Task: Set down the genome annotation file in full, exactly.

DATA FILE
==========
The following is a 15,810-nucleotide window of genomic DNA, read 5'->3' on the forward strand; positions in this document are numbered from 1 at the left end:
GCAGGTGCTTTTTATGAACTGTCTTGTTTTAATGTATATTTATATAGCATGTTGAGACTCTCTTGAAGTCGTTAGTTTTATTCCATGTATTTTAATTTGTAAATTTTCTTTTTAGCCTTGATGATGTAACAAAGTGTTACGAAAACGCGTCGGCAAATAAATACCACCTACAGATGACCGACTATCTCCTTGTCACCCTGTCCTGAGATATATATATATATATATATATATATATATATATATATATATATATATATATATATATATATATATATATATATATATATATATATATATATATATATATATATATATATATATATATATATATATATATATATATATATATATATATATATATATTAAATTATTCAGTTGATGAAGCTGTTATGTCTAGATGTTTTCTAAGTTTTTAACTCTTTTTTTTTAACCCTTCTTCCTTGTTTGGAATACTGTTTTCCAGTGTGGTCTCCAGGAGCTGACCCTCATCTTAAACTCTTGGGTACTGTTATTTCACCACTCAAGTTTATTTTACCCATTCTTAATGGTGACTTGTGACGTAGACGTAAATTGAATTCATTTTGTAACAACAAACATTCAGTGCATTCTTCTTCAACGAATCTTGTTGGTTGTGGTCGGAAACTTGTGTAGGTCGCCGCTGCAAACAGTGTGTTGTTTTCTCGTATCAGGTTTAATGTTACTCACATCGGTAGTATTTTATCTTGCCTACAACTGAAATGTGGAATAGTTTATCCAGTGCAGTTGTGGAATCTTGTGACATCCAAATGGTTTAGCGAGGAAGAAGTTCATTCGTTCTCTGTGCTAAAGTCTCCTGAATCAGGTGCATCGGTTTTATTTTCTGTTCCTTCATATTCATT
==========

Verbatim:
The following is a 15,810-nucleotide window of genomic DNA, read 5'->3' on the forward strand; positions in this document are numbered from 1 at the left end:
GCAGGTGCTTTTTATGAACTGTCTTGTTTTAATGTATATTTATATAGCATGTTGAGACTCTCTTGAAGTCGTTAGTTTTATTCCATGTATTTTAATTTGTAAATTTTCTTTTTAGCCTTGATGATGTAACAAAGTGTTACGAAAACGCGTCGGCAAATAAATACCACCTACAGATGACCGACTATCTCCTTGTCACCCTGTCCTGAGATATATATATATATATATATATATATATATATATATATATATATATATATATATATATATATATATATATATATATATATATATATATATATATATATATATATATATATATATATATATATATATATATATATATATATATATATATATATATATTAAATTATTCAGTTGATGAAGCTGTTATGTCTAGATGTTTTCTAAGTTTTTAACTCTTTTTTTTTAACCCTTCTTCCTTGTTTGGAATACTGTTTTCCAGTGTGGTCTCCAGGAGCTGACCCTCATCTTAAACTCTTGGGTACTGTTATTTCACCACTCAAGTTTATTTTACCCATTCTTAATGGTGACTTGTGACGTAGACGTAAATTGAATTCATTTTGTAACAACAAACATTCAGTGCATTCTTCTTCAACGAATCTTGTTGGTTGTGGTCGGAAACTTGTGTAGGTCGCCGCTGCAAACAGTGTGTTGTTTTCTCGTATCAGGTTTAATGTTACTCACATCGGTAGTATTTTATCTTGCCTACAACTGAAATGTGGAATAGTTTATCCAGTGCAGTTGTGGAATCTTGTGACATCCAAATGGTTTAGCGAGGAAGAAGTTCATTCGTTCTCTGTGCTAAAGTCTCCTGAATCAGGTGCATCGGTTTTATTTTCTGTTCCTTCATATTCATT